2. The Law says YES!..Let’s read
    13.4. Compensation of Judiciary; retirement pensions and death benefits.

    1. Salaries. The salaries of justices, judges and stipendiary magistrates shall be fixed by statute and shall be provided by annual budgetary appropriation. The salary to be provided for the Chief Justice of the Supreme Court shall be the same as that of the Vice President.

    2. No reduction of compensation. The compensation of a Justice, judge or stipendiary magistrate shall not be reduced during the term for which he was appointed.

    Pension for former Chief Justice and Associate Justices of the Supreme Court of Liberia.

    1. A former Chief justice who has honourably retired to private life and who is not in any way gainfully employed by Government shall receive from Government a pension equal to Fifty (50%) percent of the salary of the incumbent Chief Justice per annum. In addition, the former Chief Justice shall be entitled to a personal staff and facilities for the remainder of his or her natural life, and the amount allowed for this purpose shall not be less than Fifteen thousand ($15,000.00) Dollars per annum.

    2. The surviving spouse of a deceased former Chief Justice or a Chief Justice who died in office shall be entitled to receive an annuity equal to Fifty (50%) percent of the pension received by the former Chief Justice during the natural life of the said spouse. In addition, the surviving spouse of the deceased Chief Justice of former Chief Justice shall be entitled to a personal staff and facilities for the remainder of the natural life of said spouse, and the amount allowed for this purpose shall not be less than Seven Thousand Five Hundred Dollars ($7,500.00) per annum. This annuity shall commence as of the date of the death or the Chief Justice or former Chief justice.

    3. On the death of the spouse or if there is no spouse, the annuity provided for the surviving spouse shall be paid in equal portion to each of the minor children of the deceased Chief Justice or former Chief Justice.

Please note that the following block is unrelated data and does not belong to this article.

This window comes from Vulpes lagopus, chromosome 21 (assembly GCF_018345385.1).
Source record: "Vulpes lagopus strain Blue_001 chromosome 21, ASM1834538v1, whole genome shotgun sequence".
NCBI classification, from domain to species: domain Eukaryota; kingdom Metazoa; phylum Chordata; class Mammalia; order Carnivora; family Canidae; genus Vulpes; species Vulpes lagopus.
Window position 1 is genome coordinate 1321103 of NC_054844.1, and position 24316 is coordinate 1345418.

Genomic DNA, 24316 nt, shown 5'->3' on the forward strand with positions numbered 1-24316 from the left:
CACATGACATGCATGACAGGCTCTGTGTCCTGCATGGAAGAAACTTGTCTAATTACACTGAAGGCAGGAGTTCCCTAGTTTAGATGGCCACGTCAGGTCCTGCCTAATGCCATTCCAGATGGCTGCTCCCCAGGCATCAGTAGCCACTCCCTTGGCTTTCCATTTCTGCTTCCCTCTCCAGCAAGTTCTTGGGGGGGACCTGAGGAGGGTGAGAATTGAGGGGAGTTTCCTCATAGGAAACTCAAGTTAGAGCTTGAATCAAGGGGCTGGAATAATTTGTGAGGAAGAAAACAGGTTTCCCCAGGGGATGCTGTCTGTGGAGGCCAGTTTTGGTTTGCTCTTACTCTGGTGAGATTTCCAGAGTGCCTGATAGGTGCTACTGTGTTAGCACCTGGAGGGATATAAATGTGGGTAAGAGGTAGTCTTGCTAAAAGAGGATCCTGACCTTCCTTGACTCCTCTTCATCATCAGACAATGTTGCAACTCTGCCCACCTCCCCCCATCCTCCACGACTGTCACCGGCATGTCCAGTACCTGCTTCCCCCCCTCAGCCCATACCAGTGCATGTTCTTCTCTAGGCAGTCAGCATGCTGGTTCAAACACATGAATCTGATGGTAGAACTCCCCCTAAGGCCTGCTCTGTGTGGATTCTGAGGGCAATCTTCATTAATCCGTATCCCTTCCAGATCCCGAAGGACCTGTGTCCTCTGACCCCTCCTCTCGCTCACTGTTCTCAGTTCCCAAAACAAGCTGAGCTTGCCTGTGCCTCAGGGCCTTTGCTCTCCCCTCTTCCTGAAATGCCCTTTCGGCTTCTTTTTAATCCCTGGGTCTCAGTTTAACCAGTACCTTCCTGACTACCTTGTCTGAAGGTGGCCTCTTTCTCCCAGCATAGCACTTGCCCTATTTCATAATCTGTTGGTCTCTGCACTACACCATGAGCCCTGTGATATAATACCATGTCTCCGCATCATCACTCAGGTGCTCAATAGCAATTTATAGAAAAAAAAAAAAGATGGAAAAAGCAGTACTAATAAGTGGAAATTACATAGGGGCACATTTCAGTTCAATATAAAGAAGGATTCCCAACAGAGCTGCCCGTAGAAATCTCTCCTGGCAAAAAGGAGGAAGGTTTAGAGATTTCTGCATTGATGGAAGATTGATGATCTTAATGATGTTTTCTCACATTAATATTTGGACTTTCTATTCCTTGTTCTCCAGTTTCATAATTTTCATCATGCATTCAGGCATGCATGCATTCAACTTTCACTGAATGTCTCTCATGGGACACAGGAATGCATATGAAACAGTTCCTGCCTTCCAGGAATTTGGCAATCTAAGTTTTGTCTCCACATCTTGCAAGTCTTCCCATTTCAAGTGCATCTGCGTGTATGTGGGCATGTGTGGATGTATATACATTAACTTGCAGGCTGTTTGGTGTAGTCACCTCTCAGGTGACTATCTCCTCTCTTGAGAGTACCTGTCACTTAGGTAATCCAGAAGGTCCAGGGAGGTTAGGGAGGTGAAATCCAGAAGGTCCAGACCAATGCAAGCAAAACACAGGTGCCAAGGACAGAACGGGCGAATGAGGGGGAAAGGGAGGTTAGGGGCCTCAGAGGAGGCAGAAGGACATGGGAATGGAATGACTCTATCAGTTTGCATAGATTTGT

4. Upon being re-gainfully employed by Government, the annuity granted to the former Chief Justice shall be suspended, and if the annuitant qualifies for a second annuity upon the termination of services with the Government, he or she shall have the right to choose whichever annuity is greater.

    Annuities for former Associate Justices of the Supreme Court.

    1. A former Associate Justice who has honourably retired to private life and who is not in any way gainfully employed by Government shall receive from the Government a pension equal to Fifty (50%) percent of the salary of the incumbent Associate Justice per annum. In addition, the former Associate Justice shall be entitled to a personal staff and facilities for the remainder of his natural life, and the amount allowed for this purpose shall not be less than Ten Thousand ($10,000.00) Dollars per annum.

    2. Upon being re-gainfully employed by Government, the annuity granted to the former Associate Justice shall be suspended, and if the annuitant qualifies for a second annuity upon the second termination of services with the Government, he or she shall have the right to choose whichever annuity is greater.

    3. Payment after death. Fifty (50%) percent of the annuity for a former Associate Justice who died in office shall be paid after the death of the Associate Justice to his spouse during the natural life of the said spouse. In addition, the surviving spouse of the deceased Associate Justice shall be entitled to a personal staff and facilities for the remainder of the natural life of said spouse, and the amount allowed for this purpose shall not be less than Five Thousand ($5,000.00) dollars per annum. This annuity shall commence as of the date of the death of the Associate Justice.

    4. On the death of the spouse or if there is no spouse, the pension provided for the surviving spouse shall be paid in equal portion to each of the minor children of the deceased Associate Justice of the Supreme Court

  3. Thanks Nelson for the informative lawful facts provided by you unlike this lazy journalist who chose not to research his constitutional facts before writing. I wonder why our journalists cant back their professional opinions with researched facts regardless of who they are pointing finger to? Why write about something to the contrary when it is clearly transcribed in our constitution that retired judges do get benefits? Thanks again Nelson.